Before people in Indianapolis were talking abut the importance of attracting a ‘creative class’ of professionals to help make the city a national destination, David Young was demonstrating just what that meant. For over 20 years, Young, with a variety of collaborators, most notably Jeff Laramore, has been living proof that art and commerce can cohabitate in Indianapolis. In the process, Young has built a nationally recognized advertising agency, Young & Laramore, spun that into a creative company specializing in public art work, 2nd Globe, amassed a significant body of work as a visual artist and made important contributions as a board member with the Indianapolis Art Center.
“I never tried to be innovative,” says Young, whose portfolio would, on the surface, appear to make more sense in Seattle or L.A. than Indianapolis. “I never tried to just be different. What I’ve tried to do is look objectively at what’s there.”
Throughout the course of his professional life, Young has fielded questions from people about why he sticks to his Indianapolis roots when he could conceivably have sold himself in a larger market. “But you’d be in a place where it’s been done,” he says. “You’d be in a place where it was relatively easy to do well. And you’d be in a place where they expected everyone to be very specialized.”
That last point is perhaps most important. Young calls Indianapolis a “creative frontier,” a place where it’s possible to stretch one’s talents and avoid being pigeon-holed. In larger markets, he observes, “There are so many people competing, you have to narrow your vocabulary and repeat it for people to remember what you do.”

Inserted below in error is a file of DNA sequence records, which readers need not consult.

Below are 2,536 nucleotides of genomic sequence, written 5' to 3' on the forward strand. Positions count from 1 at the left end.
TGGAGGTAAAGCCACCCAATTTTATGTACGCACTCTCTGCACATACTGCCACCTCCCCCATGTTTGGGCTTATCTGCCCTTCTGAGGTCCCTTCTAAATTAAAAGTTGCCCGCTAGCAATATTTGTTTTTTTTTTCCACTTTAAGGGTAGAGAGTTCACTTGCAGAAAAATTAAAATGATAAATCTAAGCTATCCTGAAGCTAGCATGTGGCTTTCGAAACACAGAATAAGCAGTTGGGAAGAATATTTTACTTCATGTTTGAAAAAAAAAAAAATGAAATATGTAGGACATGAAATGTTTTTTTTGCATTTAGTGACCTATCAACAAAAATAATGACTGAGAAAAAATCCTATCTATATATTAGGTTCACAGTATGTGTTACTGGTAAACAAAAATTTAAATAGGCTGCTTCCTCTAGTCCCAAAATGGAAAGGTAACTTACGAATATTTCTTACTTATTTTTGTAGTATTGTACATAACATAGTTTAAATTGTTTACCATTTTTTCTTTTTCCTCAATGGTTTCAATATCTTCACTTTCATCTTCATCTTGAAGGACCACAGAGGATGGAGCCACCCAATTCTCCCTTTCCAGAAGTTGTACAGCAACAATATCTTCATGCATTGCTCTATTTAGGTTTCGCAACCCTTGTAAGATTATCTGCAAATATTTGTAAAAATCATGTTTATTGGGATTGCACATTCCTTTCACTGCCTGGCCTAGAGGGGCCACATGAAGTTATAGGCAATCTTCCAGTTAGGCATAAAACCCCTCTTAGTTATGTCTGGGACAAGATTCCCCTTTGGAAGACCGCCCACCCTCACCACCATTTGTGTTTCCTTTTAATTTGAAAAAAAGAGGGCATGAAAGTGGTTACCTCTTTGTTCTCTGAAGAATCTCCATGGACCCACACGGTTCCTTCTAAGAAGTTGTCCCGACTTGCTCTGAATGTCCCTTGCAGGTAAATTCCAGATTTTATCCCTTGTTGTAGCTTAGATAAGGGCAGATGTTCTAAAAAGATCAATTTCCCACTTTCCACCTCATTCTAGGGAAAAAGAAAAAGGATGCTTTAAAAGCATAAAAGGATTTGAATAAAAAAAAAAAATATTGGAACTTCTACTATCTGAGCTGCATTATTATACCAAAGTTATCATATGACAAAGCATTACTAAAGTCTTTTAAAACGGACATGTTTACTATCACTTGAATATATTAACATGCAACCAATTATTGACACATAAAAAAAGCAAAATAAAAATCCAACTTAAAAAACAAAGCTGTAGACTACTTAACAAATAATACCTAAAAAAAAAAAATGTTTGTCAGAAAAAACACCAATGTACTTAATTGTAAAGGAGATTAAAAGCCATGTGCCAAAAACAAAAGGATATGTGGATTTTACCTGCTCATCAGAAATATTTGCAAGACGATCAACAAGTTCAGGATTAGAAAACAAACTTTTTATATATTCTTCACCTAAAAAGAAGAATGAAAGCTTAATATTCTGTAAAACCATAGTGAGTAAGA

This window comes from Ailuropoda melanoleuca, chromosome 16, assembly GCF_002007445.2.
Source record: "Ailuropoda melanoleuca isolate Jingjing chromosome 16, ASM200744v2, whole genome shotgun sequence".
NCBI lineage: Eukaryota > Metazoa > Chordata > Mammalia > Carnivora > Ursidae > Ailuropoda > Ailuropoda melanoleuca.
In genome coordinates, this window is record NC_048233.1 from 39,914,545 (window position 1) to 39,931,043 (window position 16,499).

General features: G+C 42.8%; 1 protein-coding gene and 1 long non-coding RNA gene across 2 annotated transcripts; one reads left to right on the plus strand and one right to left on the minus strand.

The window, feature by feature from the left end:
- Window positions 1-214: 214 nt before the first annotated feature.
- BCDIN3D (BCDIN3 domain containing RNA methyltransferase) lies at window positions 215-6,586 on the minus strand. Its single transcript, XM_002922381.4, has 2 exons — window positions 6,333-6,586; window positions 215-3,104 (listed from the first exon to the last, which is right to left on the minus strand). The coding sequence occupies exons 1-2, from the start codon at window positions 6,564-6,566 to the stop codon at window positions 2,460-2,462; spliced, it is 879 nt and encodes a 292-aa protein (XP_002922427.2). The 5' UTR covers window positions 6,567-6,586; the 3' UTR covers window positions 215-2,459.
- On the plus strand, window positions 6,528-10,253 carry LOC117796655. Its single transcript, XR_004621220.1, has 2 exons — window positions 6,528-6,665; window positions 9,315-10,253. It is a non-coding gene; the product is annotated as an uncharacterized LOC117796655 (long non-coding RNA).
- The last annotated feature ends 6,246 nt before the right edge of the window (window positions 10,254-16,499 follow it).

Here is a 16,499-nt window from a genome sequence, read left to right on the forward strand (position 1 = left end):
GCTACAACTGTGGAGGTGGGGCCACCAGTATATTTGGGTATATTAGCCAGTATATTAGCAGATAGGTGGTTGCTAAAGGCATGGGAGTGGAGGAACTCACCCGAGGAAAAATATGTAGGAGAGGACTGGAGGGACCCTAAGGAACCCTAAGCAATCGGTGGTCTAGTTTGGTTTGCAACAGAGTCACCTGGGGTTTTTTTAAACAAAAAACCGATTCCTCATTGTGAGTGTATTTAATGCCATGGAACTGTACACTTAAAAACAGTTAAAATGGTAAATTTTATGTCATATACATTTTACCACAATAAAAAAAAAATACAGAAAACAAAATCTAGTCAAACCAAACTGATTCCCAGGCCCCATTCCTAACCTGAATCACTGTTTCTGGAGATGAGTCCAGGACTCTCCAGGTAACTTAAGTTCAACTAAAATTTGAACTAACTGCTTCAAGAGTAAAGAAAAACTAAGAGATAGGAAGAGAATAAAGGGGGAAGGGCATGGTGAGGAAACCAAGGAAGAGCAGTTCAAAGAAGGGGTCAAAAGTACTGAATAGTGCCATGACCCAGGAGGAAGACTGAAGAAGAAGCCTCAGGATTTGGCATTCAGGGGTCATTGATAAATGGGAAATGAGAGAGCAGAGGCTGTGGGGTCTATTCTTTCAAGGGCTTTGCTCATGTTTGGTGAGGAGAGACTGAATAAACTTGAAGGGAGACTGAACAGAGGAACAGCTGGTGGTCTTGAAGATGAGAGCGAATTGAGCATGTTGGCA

Young is very conscious about being a Midwesterner and this informs his work. “People who collaborate with me,” we just disappear and then the thing happens. I think that approach is true to the Midwest.”
When Young and Jeff Laramore were getting into the ad business, they were often told by well-meaning folks that their approach to the work wouldn’t fly around here. “But people here have innate intelligence comparable to people anywhere else,” insists Young, whose firm billed $67.5 million in 2004. “They rise to intelligent insights from honest expressions. In advertising, and in art.”
Young would like to see local leaders view the world in terms of what we can do as opposed to let’s not make any mistakes. The investment in art in Florence was so profound, and it’s still working. Just because it was done a long time ago, doesn’t mean it can’t be done now.
“What I think is so helpful about being here, and what I’d like to see more people do, is embrace the reality of the world they’re in and let it tell them what to do so that people around the world, and people in the future, will know what it’s like to be here. To be alive here now. That seems to be the best assignment you can give yourself as an artist.”
- David Hoppe